Dragging Congress to 2.0

May 30 2008 / by AllyKlimkoski / In association with Future Blogger.net
Category: Government   Year: 2008   Rating: 16 Hot

Cross-posted from futuremajority.com

A few times this year bloggers got the wild hair to start talking about the potential we have to bring more people to our government by making Congress more 2.0 friendly.

It started way back in March, when Matt Stoller at Open Left went off about Franking Rules. Franking Rules are Congressional regulations that limit what members of Congress can do in outreach to their constituents. Sometimes too much outreach from a Congressional office can be seen as “campaigning” and the Franking Rules protect taxpayers from essentially paying for campaigns and creating an unfair advantage for incumbents. Since I heard about them, I’ve not stopped thinking about their implications. Well, in reality I had been thinking about it before that back when Obama’s campaign announced that it would make the Chief Technology Officer a cabinet position.

The problem in Congress is that our Franking Rules were last updated back in 1998 before google, before mapquest and google earth, before DailyKos, before an age when people actually had access to information and their Representatives literally at their fingertips. Thus they are out of step with where we are today, not to mention the potential for the future, and it continues to grow by leaps and bounds too quickly.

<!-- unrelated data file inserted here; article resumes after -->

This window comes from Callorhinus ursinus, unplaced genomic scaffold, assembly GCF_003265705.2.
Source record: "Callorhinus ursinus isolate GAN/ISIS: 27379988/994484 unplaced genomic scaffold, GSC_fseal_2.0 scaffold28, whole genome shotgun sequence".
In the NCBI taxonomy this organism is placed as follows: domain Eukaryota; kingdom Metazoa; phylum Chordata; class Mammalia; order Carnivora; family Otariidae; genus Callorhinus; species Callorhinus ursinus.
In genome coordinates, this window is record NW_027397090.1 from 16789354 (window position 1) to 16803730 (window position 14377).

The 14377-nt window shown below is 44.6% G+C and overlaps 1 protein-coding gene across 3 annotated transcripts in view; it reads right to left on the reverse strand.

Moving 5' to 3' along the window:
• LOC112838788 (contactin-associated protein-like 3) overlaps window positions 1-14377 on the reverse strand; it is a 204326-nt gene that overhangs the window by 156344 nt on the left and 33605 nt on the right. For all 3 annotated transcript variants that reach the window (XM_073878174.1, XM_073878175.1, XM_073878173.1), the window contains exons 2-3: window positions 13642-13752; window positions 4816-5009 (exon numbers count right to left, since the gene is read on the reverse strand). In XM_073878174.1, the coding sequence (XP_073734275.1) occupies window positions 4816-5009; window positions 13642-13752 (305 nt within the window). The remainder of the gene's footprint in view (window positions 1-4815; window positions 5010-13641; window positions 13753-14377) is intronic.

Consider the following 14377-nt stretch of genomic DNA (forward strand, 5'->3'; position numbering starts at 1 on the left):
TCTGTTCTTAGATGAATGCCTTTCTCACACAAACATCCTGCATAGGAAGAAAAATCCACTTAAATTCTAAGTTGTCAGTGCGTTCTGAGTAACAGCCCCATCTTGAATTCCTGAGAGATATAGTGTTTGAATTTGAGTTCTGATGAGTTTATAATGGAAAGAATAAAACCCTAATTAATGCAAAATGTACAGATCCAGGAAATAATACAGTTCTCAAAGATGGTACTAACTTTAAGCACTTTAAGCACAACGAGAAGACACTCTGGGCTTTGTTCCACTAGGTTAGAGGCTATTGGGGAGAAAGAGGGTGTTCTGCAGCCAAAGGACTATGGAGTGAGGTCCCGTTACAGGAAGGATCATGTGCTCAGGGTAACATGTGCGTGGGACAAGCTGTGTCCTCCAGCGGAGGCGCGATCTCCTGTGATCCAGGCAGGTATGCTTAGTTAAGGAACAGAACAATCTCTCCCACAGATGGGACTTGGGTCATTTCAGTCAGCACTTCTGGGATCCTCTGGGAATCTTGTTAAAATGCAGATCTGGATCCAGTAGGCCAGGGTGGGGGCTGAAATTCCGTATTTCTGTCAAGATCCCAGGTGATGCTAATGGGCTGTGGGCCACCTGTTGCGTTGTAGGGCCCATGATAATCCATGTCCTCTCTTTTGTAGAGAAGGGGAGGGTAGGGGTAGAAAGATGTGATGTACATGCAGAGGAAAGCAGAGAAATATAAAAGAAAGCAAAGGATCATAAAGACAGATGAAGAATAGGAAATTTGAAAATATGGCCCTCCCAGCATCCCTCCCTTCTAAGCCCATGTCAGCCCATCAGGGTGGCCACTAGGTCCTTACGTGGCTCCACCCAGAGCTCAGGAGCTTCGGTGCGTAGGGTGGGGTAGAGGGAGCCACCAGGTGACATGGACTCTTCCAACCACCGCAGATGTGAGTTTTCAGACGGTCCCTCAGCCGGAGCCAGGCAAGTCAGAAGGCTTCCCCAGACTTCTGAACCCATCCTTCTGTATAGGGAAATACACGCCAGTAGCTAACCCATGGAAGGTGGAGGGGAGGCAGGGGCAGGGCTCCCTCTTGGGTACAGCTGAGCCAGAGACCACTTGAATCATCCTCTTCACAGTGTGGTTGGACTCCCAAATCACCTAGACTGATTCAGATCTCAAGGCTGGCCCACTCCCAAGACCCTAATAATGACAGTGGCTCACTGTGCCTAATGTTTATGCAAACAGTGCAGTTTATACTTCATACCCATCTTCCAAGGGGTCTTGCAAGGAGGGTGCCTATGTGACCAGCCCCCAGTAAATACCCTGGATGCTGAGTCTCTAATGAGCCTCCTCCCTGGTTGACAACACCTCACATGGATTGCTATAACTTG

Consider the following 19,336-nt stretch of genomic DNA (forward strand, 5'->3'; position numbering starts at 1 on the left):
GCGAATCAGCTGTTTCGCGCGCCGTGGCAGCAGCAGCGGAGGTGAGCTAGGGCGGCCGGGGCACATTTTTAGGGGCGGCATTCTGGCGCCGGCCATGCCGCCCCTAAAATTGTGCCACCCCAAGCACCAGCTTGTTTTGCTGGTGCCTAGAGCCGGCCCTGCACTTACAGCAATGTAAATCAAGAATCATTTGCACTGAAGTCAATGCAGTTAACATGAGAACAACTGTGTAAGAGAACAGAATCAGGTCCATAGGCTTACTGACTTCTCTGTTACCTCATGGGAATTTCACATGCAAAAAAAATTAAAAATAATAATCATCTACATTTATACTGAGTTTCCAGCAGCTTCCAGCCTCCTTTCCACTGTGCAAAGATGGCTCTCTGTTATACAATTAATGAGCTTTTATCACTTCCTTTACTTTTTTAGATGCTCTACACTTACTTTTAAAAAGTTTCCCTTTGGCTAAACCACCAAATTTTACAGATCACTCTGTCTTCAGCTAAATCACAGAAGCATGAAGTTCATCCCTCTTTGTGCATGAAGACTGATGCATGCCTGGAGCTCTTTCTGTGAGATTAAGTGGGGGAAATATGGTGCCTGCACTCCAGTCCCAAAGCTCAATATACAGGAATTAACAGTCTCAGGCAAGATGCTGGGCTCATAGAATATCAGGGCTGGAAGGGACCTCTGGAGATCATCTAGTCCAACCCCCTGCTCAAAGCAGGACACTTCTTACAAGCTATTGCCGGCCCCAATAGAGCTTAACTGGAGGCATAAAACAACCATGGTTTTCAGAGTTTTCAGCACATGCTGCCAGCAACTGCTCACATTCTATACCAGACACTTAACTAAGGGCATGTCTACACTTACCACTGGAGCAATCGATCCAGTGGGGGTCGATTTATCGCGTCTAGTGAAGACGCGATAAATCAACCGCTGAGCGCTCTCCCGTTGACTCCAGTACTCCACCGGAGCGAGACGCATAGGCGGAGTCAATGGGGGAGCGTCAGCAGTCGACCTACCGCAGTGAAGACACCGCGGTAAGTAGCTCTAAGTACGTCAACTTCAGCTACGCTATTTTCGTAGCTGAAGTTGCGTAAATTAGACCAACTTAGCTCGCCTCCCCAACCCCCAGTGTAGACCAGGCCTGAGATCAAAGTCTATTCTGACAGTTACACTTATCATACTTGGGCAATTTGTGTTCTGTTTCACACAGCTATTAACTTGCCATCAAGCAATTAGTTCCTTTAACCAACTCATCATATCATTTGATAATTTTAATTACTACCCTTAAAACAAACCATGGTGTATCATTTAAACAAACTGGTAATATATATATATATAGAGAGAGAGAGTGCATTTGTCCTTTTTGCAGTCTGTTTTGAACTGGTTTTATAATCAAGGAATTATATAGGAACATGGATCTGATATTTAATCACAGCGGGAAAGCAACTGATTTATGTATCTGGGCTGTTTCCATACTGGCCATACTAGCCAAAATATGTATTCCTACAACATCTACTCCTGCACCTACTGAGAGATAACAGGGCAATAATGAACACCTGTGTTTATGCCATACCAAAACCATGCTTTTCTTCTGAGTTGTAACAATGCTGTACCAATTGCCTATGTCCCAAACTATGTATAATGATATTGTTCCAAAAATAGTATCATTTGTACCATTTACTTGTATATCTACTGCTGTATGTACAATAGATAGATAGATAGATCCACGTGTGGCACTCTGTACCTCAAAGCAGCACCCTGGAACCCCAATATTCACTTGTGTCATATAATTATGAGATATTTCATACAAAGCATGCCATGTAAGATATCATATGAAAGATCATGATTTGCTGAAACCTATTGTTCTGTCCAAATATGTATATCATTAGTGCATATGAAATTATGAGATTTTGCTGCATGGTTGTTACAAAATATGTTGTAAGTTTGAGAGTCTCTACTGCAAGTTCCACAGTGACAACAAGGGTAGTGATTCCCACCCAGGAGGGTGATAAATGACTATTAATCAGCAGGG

While I’ll agree that Congress’s use of technology is better than they it used to be, there is still a huge lack of availability for our members to use technology to create cheaper, more connected, and more transparent relationships with their constituents.

Franking Rules state that unless you’re in the leadership you can’t use anything outside the House/Senate firewall. So, YouTube is technically not ok (even though most members are pushing the envelope), no Facebook, or Myspace… nothing… (cont.)

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Semantic Web + Access to Govt = Change

March 01 2008 / by Alvis Brigis / In association with Future Blogger.net
Category: Government   Year: 2008   Rating: 11

It’s no secret that we have a problem. The American political system is a bit secretive, quite inefficient and wastes a good amount of our resources. Such is the nature of gigantic bureaucracies.

Like any problem, to solve it we must first quantify or count it. With large groups of people involved, any such quantification must be very accurate and very easy to understand at a glance.

This notion is nearly synonymous with a concept that David Stephenson refers to as transparent government, or “using Web 2.0 apps … to allow informed debate on policy alternatives, to find convergences (possible synergies—and wasteful overlaps), and to allow people with particular interests and/or expertise to contribute to issues.”

Thanks to the evolution of the web and internet applications, we’ll soon take a big leap in our ability to simulate super-complex political systems (especially if they are computer-dependent). Two fundamental, yet eminently do-able, steps remain to be taken:

1) make the majority of government information machine-readable

2) put emerging semantic web applications to work crunching this data